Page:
Sen. Ben Cardin (D-Md.) arrived in Damascus on Tuesday for a two-day visit to meet with Syrian President Bashar al-Assad and try to put relations with Damascus on a path to bring new momentum to President Obama's Middle East agenda.
(AP Photo/Bernat Armangue)
The move by the new U.S. administration and the trip to Syria next week by Sen. John Kerry (D-Mass.), who heads the Senate Foreign Relations Committee, as well as that by House Foreign Affairs Committee Chairman Howard Berman of California, are clear indications that Washington is opening the door wide for this Middle East nation to dialogue after years of isolation.
Another congressional delegation, headed by Rep. Adam Smith, a Democratic member of the House Foreign Relations Committee, paid a visit to Damascus last month and declared the United States was willing to turn a new leaf in relations with Syria.
Shortly afterwards, the U.S. gave a rare authorization for the U.S. to sell Damascus plane parts to repair two aging Boeing 747s — despite Washington's trade sanctions.
Former President George W. Bush imposed unilateral sanctions on Syria in 2004 — primarily as punishment for Damascus' support for the Islamic militant movements Hamas and Hezbollah — which he then extended during his last year in office.
Washington's ambassador to Syria was withdrawn following the 2005 assassination of Rafiq al-Hariri, the former Lebanese prime minister. Damascus has denied accusations that it was involved in the killing.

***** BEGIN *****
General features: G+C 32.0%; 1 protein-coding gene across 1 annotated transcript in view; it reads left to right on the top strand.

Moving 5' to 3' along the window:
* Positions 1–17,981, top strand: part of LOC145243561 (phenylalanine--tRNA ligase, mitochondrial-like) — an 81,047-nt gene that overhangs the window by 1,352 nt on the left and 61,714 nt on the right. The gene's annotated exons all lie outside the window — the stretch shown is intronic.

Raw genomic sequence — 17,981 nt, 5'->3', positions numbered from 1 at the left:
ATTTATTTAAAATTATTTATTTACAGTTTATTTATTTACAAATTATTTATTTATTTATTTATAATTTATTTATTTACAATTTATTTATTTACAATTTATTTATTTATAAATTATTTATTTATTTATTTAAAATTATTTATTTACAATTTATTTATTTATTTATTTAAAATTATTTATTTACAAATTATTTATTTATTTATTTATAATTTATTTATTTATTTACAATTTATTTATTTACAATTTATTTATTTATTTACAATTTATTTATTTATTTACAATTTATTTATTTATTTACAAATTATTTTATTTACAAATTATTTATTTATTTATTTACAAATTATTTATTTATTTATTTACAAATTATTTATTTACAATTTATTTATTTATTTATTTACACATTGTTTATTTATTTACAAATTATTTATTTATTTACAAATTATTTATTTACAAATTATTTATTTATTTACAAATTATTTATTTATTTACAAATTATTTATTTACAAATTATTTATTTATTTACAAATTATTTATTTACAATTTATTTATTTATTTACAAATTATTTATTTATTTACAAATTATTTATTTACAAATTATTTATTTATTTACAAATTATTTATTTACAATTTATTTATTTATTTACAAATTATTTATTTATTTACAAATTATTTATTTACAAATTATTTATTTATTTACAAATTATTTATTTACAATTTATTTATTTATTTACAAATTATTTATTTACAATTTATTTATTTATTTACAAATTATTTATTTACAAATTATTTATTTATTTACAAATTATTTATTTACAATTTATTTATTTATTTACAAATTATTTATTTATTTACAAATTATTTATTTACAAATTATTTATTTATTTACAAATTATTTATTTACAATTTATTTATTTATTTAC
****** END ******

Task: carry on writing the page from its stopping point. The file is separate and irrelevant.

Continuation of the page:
The U.S.-led invasion of Iraq, with which Syria shares a border, also created a deepening rift, with the Bush administration accusing Syria of allowing foreign fighters to cross into Iraq.
Cardin is leading a fact-finding mission in his capacity as chairman of the U.S. Helsinki Commission - the U.S. branch of an alliance of parliamentary human rights monitors that reports to the Organization for Security and Cooperation in Europe – and was to meet Assad and Foreign Minister Walid Mualem.
A press release from the U.S. Embassy in Damascus said the focus of the trip was on "U.S.-Syrian bilateral relations, the state of the peace process and regional issues."
"Clearly, the Americans are seeking solutions to the Middle East crisis through Syria," says political analyst Sami Moubayed. "After many years of deliberate neglect under George W. Bush, the Americans realize that if they want solutions to Hezbollah, Hamas, or Iraq, they need Syria's help."
"That doesn't come without a price, as the Syrians have always said, and that price would include removing sanctions imposed on Syria by Bush, starting a dialogue with Damascus, hearing out Syrian worries, and giving Syrians the Golan Heights," he adds.
The U.S. delegation, which includes Sens. Sheldon Whitehouse, D-R.I., Roger Wicker, R-Miss., and Tom Udall, D-N.M., and Reps. Mike McIntyre, D-N.C., and Gwen Moore, D-Wis., also plans to visit the United Nations High Commission for Refugees facility in Damascus to assess the situation of Iraqi refugees in Syria.
Cardin was scheduled to give a news conference at Damascus airport Wednesday before leaving for Vienna, where the group will attend the 8th Annual Winter Meeting of the Organization for Security and Cooperation in Europe's Parliamentary Assembly (OSCE PA).
"Washington cannot look on Syria as a punching bag or pin cushion, as Bush did. If Obama is going to make any progress on peace in the region, Damascus has to be treated as a partner. This is particularly true as the Palestinian arena seems even more hopeless following Israel's elections," writes the SyriaComment Web site on the latest U.S. overture.